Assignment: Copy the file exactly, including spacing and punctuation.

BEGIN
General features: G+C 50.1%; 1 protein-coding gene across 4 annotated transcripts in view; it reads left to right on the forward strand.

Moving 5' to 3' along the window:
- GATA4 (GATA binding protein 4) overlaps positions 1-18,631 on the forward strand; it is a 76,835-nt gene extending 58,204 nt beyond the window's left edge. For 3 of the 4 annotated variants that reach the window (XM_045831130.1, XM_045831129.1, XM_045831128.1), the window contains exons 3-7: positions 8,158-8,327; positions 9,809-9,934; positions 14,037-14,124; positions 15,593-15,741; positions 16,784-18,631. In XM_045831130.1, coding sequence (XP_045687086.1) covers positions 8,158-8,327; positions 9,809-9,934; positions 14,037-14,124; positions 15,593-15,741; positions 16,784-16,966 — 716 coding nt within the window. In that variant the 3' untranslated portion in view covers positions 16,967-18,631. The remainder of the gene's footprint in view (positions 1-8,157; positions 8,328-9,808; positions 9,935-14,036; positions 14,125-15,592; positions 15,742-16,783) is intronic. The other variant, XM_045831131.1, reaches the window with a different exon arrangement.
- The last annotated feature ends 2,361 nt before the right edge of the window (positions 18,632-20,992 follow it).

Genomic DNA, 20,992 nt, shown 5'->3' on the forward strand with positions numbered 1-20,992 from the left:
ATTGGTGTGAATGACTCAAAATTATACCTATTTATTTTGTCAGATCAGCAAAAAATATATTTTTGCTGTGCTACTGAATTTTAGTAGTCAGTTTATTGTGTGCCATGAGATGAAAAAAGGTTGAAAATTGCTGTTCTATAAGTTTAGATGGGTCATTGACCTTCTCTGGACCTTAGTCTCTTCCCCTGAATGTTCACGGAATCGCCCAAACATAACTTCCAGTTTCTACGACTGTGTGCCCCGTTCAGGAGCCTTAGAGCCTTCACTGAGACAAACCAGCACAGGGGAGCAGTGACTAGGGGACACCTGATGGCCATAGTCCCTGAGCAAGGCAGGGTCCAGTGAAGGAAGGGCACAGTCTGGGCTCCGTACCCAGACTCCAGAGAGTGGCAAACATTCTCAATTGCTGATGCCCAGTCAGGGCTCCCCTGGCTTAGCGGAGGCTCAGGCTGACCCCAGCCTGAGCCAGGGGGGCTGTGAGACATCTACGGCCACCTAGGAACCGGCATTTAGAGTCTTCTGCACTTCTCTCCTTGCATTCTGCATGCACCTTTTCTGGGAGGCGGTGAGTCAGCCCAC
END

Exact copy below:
General features: G+C 50.1%; 1 protein-coding gene across 4 annotated transcripts in view; it reads left to right on the forward strand.

Moving 5' to 3' along the window:
- GATA4 (GATA binding protein 4) overlaps positions 1-18,631 on the forward strand; it is a 76,835-nt gene extending 58,204 nt beyond the window's left edge. For 3 of the 4 annotated variants that reach the window (XM_045831130.1, XM_045831129.1, XM_045831128.1), the window contains exons 3-7: positions 8,158-8,327; positions 9,809-9,934; positions 14,037-14,124; positions 15,593-15,741; positions 16,784-18,631. In XM_045831130.1, coding sequence (XP_045687086.1) covers positions 8,158-8,327; positions 9,809-9,934; positions 14,037-14,124; positions 15,593-15,741; positions 16,784-16,966 — 716 coding nt within the window. In that variant the 3' untranslated portion in view covers positions 16,967-18,631. The remainder of the gene's footprint in view (positions 1-8,157; positions 8,328-9,808; positions 9,935-14,036; positions 14,125-15,592; positions 15,742-16,783) is intronic. The other variant, XM_045831131.1, reaches the window with a different exon arrangement.
- The last annotated feature ends 2,361 nt before the right edge of the window (positions 18,632-20,992 follow it).

Genomic DNA, 20,992 nt, shown 5'->3' on the forward strand with positions numbered 1-20,992 from the left:
ATTGGTGTGAATGACTCAAAATTATACCTATTTATTTTGTCAGATCAGCAAAAAATATATTTTTGCTGTGCTACTGAATTTTAGTAGTCAGTTTATTGTGTGCCATGAGATGAAAAAAGGTTGAAAATTGCTGTTCTATAAGTTTAGATGGGTCATTGACCTTCTCTGGACCTTAGTCTCTTCCCCTGAATGTTCACGGAATCGCCCAAACATAACTTCCAGTTTCTACGACTGTGTGCCCCGTTCAGGAGCCTTAGAGCCTTCACTGAGACAAACCAGCACAGGGGAGCAGTGACTAGGGGACACCTGATGGCCATAGTCCCTGAGCAAGGCAGGGTCCAGTGAAGGAAGGGCACAGTCTGGGCTCCGTACCCAGACTCCAGAGAGTGGCAAACATTCTCAATTGCTGATGCCCAGTCAGGGCTCCCCTGGCTTAGCGGAGGCTCAGGCTGACCCCAGCCTGAGCCAGGGGGGCTGTGAGACATCTACGGCCACCTAGGAACCGGCATTTAGAGTCTTCTGCACTTCTCTCCTTGCATTCTGCATGCACCTTTTCTGGGAGGCGGTGAGTCAGCCCAC